The test showed Russ' advanced NSCLC contained a BRAF V600E mutation that could be treated with an FDA-approved two-pill combination. "By using this type of precision oncology technique, we were able to find the treatment most likely to help Russ swiftly," Dr. Stein said.
Unlike Russ, William was initially diagnosed with Stage 2 NSCLC, and surgery was planned to remove the mass. Because of the tumor's size and location, William's doctors started him on chemotherapy, hoping to shrink the tumor. However, after two rounds of chemotherapy, it wasn't changing in size.
Dr. Stein performed comprehensive tissue molecular profiling to find out if William's tumor had specific molecular features that could guide further treatment. "The results showed a high PD-L1 score, suggesting his disease could respond to immunotherapy."
Dr. Stein explained that immunotherapy is given as an IV infusion in MoBap's Cancer Infusion Center. "I have treatment every three weeks," William said. He added that he has peace of mind knowing that the
Infusion Center is right by his oncologist's office. "It's a relaxing place with comfortable chairs, privacy curtains and TVs."
Precision Oncology Produces Results
After starting treatment, Russ and William showed improvement. Russ' mucus cleared, his cough went away and he began to feel better. Likewise, William's tumor became smaller and continued to shrink.
Both men also received tailored radiation treatments at Missouri Baptist with the goal of treating any remaining cancer.
William received 30 radiation therapy treatments over six weeks, while Russ had 15 treatments over three weeks.
On June 22, 2022, Russ visited MoBap for a follow-up CT scan to check his lungs, and Dr. Stein told him the test showed no evidence of disease. "I will continue to take the pills at least through the end of the year and will have an echocardiogram and a CT scan with contrast every three months to monitor my lungs."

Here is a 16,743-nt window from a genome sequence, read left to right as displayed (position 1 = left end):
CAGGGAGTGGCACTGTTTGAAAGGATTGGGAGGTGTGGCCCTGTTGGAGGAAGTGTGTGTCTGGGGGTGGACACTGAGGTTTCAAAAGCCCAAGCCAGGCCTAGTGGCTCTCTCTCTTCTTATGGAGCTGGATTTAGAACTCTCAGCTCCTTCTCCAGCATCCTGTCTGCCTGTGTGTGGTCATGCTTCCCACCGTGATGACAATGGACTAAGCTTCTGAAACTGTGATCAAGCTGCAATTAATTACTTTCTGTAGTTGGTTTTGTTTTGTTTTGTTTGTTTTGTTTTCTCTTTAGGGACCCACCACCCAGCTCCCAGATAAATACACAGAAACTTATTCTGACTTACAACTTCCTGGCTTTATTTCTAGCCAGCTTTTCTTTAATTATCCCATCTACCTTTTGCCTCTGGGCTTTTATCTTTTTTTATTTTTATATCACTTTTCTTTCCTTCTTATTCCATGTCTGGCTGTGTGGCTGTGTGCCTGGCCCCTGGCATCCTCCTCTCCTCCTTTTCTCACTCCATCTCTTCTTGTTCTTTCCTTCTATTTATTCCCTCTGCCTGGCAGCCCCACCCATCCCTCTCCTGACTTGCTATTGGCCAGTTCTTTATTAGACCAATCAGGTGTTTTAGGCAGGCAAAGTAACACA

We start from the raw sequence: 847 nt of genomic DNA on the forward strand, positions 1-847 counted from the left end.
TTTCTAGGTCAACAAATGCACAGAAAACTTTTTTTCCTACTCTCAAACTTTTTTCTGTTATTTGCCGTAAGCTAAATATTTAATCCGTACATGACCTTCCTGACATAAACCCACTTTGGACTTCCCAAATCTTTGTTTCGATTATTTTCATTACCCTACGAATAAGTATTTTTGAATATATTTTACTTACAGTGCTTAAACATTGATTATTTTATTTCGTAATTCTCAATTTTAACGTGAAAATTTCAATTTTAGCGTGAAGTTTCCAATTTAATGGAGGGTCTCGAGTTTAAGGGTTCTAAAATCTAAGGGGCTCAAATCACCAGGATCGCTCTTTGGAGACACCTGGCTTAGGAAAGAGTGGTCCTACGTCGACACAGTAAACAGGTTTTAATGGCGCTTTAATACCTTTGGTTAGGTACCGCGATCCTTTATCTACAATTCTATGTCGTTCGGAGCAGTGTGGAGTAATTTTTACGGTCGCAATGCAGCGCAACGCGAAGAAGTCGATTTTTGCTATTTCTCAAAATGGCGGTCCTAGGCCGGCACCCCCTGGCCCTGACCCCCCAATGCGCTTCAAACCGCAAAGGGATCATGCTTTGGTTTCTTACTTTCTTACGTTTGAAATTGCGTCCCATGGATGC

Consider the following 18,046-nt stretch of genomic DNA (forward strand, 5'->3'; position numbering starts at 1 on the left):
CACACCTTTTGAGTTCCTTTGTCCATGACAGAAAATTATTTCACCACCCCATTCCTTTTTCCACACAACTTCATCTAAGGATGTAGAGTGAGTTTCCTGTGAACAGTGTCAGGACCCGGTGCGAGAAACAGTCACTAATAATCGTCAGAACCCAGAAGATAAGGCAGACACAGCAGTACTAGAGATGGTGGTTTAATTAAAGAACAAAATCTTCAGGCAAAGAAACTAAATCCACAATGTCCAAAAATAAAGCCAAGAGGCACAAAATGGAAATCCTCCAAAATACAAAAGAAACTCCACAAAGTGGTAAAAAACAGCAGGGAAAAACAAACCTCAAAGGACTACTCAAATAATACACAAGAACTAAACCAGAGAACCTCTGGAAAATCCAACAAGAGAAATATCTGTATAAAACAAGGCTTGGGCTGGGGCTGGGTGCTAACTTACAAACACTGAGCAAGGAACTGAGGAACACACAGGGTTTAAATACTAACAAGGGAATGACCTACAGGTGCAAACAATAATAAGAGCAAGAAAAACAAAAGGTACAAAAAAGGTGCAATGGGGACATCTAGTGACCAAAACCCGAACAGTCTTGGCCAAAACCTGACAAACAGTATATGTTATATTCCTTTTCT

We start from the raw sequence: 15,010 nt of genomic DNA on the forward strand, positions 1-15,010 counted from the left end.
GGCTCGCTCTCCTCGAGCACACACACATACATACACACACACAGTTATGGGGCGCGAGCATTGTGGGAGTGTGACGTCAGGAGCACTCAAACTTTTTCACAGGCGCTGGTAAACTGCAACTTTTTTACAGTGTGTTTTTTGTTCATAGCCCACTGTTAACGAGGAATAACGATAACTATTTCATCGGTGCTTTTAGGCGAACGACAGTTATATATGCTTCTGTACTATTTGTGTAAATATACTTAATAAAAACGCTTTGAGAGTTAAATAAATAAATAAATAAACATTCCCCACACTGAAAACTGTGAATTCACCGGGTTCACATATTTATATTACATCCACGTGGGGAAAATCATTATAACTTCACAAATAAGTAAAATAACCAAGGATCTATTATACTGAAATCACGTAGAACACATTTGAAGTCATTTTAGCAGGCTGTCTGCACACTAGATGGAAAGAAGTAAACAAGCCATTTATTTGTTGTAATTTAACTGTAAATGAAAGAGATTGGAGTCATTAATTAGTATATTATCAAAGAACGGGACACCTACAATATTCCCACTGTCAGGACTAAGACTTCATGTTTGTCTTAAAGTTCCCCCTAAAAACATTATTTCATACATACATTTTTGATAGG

On June 15, 2022, 11 months after his diagnosis, William had CT scans and received the news that his cancer was barely detectable, with no evidence of recurrence or spread. He will continue to receive immunotherapy infusions and occasional scans.
Getting Back to Living Life
Today, Russ is back at the sewing machine finishing a quilt while planning his next one. "I'm thankful for the professionalism of the entire MoBap team and how everyone worked together to coordinate my treatment. I'm so impressed with my care that I'm switching all my doctors over to those at MoBap."
Sitting on the front steps of his current home rehab project, William is also grateful for the exceptional care he received at MoBap, which helped him keep a positive outlook. Looking to the future, he said, "I'm thankful that people with cancer, like me, have more options for treatment because of all the amazing advances made in cancer over the past few years."
For More Information
To connect with an oncologist at MoBap's Cancer Center, call: 314-996-5151, or visit: MissouriBaptist.org/cancer.